- Your COTA donation for Ashley may also be eligible for matching gifts from your employer. Be sure to check COTA’s Matching Gifts page, use the search function, and see if your employer participates. (I tried it out – there are many organizations that match funds. This could double the amount Ashley will receive toward her transplant!)
- If you don’t find your employer listed, feel free to contact COTA to verify. And don’t forget you can check with your Human Resources Department as well.
- Be sure to provide your email address if you wish a tax receipt to be emailed. Otherwise, your address information will be used to acknowledge your tax deductible contribution.
You may find a few more housekeeping items here, at this FAQ for Ashley Q.
So what will Ashley’s prospects be with the new kidney?
According to her doctors, if she receives the new kidney, her prognosis is excellent. Clearly, the sooner she can undergo the transplant procedure the better; her doctors are optimistic. However, the more time that passes, the darker the outlook.
As to the dialysis issue, Ashley’s overall health must stay reasonably good in order for her to qualify for a second double-lung transplant. If she winds up on dialysis, her overall health will plummet. Most of Ashley’s lung issues are vascular (related to her veins), and the renal system (kidneys) is tied into that.
While Ashley is currently in renal failure, it’s still manageable. She’s continuously adjusting her diet to avoid dialysis for as long as possible. At this point, the doctors are predicting another month or so.
If you want more detail on this, the best person to contact is Kelly, Ashley’s sister (her email is below).
And please see Kelly’s updated post for more information on Ashley’s situation.
What Wouldn’t You Do?
I wasn’t asked to write this post. But I couldn’t have looked myself in the mirror if I hadn’t. Call me idealistic, call me crazy, call me annoying. But I insist on believing that we can make a difference in the world – one person at a time.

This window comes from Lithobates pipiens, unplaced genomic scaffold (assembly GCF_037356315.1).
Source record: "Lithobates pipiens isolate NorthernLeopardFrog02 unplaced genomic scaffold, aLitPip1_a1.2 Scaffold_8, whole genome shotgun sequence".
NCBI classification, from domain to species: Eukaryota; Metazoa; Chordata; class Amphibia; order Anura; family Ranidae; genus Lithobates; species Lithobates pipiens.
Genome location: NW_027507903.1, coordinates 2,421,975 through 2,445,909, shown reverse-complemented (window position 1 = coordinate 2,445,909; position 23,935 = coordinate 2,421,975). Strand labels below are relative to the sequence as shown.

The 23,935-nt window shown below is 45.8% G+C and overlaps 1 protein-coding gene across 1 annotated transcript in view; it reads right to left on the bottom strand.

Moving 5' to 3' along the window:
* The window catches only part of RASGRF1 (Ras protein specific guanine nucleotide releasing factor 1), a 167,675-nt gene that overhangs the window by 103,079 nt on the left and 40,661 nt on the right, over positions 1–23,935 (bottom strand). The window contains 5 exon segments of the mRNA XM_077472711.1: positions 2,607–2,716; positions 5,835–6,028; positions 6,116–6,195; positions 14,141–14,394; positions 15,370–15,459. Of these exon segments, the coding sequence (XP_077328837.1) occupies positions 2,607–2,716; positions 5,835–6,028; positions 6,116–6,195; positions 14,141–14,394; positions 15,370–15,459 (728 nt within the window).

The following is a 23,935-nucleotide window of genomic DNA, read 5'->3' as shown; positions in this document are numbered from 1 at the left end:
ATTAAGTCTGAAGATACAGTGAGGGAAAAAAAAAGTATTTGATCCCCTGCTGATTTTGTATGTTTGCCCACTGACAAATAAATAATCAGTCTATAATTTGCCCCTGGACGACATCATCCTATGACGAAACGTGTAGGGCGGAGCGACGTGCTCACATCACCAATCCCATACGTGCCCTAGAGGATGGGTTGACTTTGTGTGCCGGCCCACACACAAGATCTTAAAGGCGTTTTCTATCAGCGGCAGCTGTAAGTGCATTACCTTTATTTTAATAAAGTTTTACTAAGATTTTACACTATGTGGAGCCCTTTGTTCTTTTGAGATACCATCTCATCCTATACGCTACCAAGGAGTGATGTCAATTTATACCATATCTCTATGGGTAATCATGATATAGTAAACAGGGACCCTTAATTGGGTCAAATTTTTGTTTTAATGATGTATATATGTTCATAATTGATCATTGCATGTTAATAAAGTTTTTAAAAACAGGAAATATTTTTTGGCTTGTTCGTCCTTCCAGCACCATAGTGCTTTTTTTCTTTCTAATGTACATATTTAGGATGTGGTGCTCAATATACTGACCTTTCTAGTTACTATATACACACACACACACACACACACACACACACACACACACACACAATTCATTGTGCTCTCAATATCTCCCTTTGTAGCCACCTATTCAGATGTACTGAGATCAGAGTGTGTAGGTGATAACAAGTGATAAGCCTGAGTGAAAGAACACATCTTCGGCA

What if Ashley were your sister, your daughter, your best friend? What would you do to save her life?
What wouldn’t you do?
Some of you know Kelly, Ashley’s sister. Some of you have already given generously, and I know the family is immeasurably grateful. I will remind you that we teach our children through our actions, and it’s never too late to do so.
As for the fact that it’s the time of year that organizations come calling, and we look for tax deductions, I’d say that helping Ashley get a kidney is a win, all round.
I’m also asking that you share Ashley’s story, and its urgency. This is about Ashley, but also every life that she will touch in the future – for the better. And this is about us, and fighting a growing sense of powerlessness by taking action – one person at a time.
If you decide to donate, you may click the image to the right (Donate Now), which will take you to Ashley’s online Donation page.
More Information on COTA.org
Whatever you decide to do, thank you for reading, and for your consideration.
Update 11/13/11 – If you’re tweeting for Ashley, please use the hashtag #KidneyCutie - and thank you!
Please read this update 12/2/11 – Sometimes the Gods Smile. And please do keep donating!
*A little research showed half-day spa treatments ranging from $180 to $280 in my area.
**Starbucks Grande Caramel Macchiato: $4.25 before tax, in my neighborhood. Venti Latte: $4.50 before tax. Two a day? You’re in the vicinity of $45/week!